I loved the effect of this when knitted up.  So textural and any fabric could be used from tweed to polyester.  I really do love this idea and it's application to a zero waste lifestyle.  I can think of several things I can recycle into useful door/bath mats, throws or rugs in this way.  This demonstration was really the highlight for me of the whole show and ironically, the stand holding it was a wool shop that is just down the road from me and which I have visited in the past, namely Fabrications in Broadway Market, Hackney, East London. 

(This is not a sponsored post, but I thought I'd give them a mention as they are a local independent business and I was so impressed with their ideas).

Needless to say, the huge knitting needles have definitely gone on my Christmas list and can be purchased from the shop.  I didn't buy any on the day, as they would have taken me over my budget of £20, but I would definitely like to own a pair and would love to knit some super thick throws or rugs with them using scrap or woollen fabric yarn.

Anyway, once I'd got over the excitement of this particular demonstration, we carried on around the show, heading into the larger room next.  It was very busy, although not quite as busy as I remember previous shows being, as on this occasion we were attending on the second as opposed to the first day.  I bought a couple of small things. 

Some larger sized Clover pom pom makers for a project I have in mind.  These cost £6, and some sweet 'Handmade with Love' sew-in labels for quilts and other handmade projects.  At 50p for 20 labels, I thought these were very good value and they had a nice rustic look to them for quilts.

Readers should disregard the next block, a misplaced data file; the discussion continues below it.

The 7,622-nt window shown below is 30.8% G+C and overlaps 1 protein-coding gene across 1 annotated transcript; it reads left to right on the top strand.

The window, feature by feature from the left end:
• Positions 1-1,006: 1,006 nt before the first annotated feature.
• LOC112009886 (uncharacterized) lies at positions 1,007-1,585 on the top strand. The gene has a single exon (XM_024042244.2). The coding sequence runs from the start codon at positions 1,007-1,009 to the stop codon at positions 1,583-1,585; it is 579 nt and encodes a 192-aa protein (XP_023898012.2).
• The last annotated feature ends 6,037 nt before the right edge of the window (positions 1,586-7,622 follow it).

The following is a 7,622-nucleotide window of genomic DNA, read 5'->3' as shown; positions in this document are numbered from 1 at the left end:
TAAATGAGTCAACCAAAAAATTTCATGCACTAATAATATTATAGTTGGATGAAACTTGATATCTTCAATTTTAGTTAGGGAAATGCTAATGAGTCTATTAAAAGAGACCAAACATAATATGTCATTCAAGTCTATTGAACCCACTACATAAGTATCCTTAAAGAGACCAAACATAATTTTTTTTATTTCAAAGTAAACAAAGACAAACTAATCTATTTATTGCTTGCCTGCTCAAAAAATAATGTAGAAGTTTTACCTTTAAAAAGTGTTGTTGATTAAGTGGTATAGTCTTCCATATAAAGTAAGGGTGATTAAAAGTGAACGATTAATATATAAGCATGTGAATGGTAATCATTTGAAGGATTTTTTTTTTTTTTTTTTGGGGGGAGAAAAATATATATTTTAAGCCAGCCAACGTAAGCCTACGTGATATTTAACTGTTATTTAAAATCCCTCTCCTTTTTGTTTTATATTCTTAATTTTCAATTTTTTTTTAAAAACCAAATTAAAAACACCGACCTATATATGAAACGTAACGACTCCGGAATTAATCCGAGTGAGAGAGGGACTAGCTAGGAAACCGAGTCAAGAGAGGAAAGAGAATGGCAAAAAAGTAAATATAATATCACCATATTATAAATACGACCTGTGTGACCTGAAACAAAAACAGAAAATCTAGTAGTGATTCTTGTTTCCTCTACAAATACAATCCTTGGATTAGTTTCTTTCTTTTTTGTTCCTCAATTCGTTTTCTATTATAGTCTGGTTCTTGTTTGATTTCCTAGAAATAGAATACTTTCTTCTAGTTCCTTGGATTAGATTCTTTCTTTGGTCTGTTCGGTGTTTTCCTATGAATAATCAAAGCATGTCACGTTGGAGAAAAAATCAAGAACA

In all honesty, I did buy a few metres of fabric for my business, but this came from a separate budget to my personal one, so doesn't really count in terms of Stopover.   I know that if I hadn't bought it, I would be kicking myself once I got home, for the missed opportunity.

Finally, we had a look at some of the textile exhibits in the second smaller room before leaving.  There were some interesting displays and some very fine work as always.  The skill and creativity that people possess really does amaze me.  In addition to my few small purchases, I came away from the show with a prospectus for a college in London, that I might try to find a course at, which was very useful and it is one that has been recommended to me in the past, so I am looking forward to having a good look through it and see if any of the courses appeal and are within my budget.

All in all we had a great day and I would definitely recommend a visit to the show, to anyone with an interest in fabric and wool crafts, plus many others besides.


  1. Sounds like an inspirational great day.

  2. Hmmm, those big needles are very interesting. I wonder if we have anything like that in Canada.

    God bless.

    1. I was thinking of trying to make some, perhaps with thick dowelling rods or even sweeping brush handles. I'll let you know how I get on if I do.